UN Security Council can boost fight against poaching by linking it to small arms trafficking in Africa | WWF

UN Security Council can boost fight against poaching by linking it to small arms trafficking in Africa

Posted on
30 November 2015
With Africa facing an unprecedented surge in poaching, the UN Security Council should seize the opportunity provided by the Arria meeting on November 30th to carefully examine the links between the escalating poaching crisis and the proliferation and trafficking of small arms, and devise concrete measures to tackle them both.
 
“Easy access to small arms in Africa is one of the key factors behind the plunder of the continent’s wildlife by poachers and traffickers,” said Fredrick Kumah, WWF Regional Director for Africa.
 
Around 30,000 elephants are poached each year in Africa, while a record 1,215 rhinos were killed in South Africa alone last year. Often wildlife rangers can find themselves outgunned by poachers with military grade weaponry.
 
WWF hopes that today’s critical meeting, which is co-hosted by Lithuania and Angola, will convince the Security Council to act by illustrating how the proliferation and trafficking of small arms in Africa is encouraging this rampant poaching.
 
“The Security Council needs to show real leadership now because these interlinked crises pose a real threat to national and sub-regional peace and security, and sustainable development in Africa,” said Bas Huijbregts, Manager African Species Conservation, WWF-US, who is attending today’s meeting. “For a start, the Security Council should support the appointment of a Special Envoy for wildlife crime.”
 
WWF believes that the Security Council’s backing for a Special Envoy, whose mandate would include research into the linkages between wildlife trafficking and other forms of transnational crime, such as small arms trafficking, would be a major step forward.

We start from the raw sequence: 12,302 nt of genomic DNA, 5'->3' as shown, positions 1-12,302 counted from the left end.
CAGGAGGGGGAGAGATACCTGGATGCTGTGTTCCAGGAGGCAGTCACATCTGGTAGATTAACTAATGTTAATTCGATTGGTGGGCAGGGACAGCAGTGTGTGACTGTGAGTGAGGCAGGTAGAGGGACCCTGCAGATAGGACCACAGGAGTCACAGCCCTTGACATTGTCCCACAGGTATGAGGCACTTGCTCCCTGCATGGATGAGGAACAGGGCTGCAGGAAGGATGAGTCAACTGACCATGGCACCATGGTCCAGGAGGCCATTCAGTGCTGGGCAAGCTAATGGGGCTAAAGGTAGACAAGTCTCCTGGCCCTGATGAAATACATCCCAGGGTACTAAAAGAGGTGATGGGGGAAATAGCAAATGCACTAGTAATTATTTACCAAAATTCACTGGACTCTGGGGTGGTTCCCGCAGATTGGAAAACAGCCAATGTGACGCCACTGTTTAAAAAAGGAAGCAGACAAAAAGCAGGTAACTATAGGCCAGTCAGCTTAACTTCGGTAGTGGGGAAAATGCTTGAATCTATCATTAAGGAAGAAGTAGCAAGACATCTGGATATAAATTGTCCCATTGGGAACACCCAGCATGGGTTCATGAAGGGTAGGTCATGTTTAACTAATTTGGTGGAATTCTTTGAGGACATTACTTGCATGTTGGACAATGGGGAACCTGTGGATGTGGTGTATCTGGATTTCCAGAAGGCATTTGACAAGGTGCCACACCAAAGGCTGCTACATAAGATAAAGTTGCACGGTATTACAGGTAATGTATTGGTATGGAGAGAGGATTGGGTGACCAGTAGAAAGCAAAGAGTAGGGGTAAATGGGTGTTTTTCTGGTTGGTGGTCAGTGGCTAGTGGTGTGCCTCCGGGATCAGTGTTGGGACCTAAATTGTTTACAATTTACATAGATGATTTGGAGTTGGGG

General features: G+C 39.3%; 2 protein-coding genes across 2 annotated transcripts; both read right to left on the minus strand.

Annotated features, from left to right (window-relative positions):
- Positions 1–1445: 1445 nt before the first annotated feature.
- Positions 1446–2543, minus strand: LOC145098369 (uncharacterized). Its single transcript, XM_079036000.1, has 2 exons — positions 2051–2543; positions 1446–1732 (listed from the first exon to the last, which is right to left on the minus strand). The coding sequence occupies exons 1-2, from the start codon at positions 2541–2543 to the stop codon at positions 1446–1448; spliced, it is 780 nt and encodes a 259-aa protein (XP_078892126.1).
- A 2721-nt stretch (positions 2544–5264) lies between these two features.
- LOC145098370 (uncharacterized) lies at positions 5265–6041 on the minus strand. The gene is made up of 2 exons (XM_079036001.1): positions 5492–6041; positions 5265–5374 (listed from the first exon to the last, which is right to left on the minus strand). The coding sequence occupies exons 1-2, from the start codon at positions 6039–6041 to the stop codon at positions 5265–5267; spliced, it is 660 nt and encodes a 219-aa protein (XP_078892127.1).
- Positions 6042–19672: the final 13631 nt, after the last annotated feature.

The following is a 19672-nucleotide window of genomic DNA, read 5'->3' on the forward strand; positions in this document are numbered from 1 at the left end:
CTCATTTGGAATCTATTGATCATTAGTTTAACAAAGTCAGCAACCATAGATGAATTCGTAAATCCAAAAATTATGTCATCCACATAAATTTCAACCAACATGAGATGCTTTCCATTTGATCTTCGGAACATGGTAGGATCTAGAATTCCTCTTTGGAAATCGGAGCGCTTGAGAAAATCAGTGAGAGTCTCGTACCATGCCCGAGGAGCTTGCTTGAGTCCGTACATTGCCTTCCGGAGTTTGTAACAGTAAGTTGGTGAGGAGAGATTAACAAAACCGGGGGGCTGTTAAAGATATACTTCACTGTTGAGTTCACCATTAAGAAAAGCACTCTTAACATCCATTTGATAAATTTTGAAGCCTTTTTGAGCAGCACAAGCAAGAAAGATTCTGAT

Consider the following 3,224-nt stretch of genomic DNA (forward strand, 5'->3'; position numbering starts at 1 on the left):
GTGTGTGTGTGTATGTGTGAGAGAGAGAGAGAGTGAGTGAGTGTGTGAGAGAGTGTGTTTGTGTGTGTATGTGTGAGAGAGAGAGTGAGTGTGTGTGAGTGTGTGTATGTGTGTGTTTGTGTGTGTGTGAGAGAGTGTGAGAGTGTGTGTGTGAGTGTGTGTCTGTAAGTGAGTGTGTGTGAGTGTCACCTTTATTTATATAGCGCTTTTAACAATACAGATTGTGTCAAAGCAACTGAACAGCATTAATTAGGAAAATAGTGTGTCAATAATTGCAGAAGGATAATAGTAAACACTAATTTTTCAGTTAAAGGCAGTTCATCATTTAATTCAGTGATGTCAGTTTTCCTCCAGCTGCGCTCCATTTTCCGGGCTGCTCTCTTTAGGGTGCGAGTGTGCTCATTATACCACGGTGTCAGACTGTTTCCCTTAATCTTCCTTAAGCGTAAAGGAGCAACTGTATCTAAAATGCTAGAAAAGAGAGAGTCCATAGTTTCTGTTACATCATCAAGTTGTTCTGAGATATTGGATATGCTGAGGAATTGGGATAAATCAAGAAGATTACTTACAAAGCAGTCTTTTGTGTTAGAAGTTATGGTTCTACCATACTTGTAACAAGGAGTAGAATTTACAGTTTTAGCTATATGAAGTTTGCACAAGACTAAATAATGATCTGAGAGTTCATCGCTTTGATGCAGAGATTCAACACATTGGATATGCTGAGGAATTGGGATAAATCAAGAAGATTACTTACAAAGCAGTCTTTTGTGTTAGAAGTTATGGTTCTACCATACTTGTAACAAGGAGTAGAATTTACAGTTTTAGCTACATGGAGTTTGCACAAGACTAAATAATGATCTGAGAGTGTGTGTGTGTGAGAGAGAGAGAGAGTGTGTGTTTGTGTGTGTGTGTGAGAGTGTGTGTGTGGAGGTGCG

Along with providing clear guidance to the thousands of UN peacekeepers across Africa to combat illegal wildlife trade, the Security Council could send a powerful signal to the international criminal networks driving the current crisis.
 
“Guns and ammunition discovered at poaching sites are not systematically identified, recorded or traced at the moment, undermining efforts to halt the killing and put wildlife criminals behind bars,” said Elisabeth McLellan, WWF Head, Wildlife Crime Initiative. “This meeting will help highlight the need for countries to use this evidence to bring the guilty to justice, and deter others from looting Africa’s wildlife resources.”
 
WWF urges UN members states to enhance ranger training programmes to gather forensic evidence from poaching sites; establish regulatory and monitoring frameworks for the management and disposal of confiscated weapons and ammunition; and, establish formal mechanisms for collation and exchange of information between ranger forces and international mechanisms, such as INTERPOL’s firearms tracing system, and CITES’ Monitoring of Illegal Killing of Elephants system.
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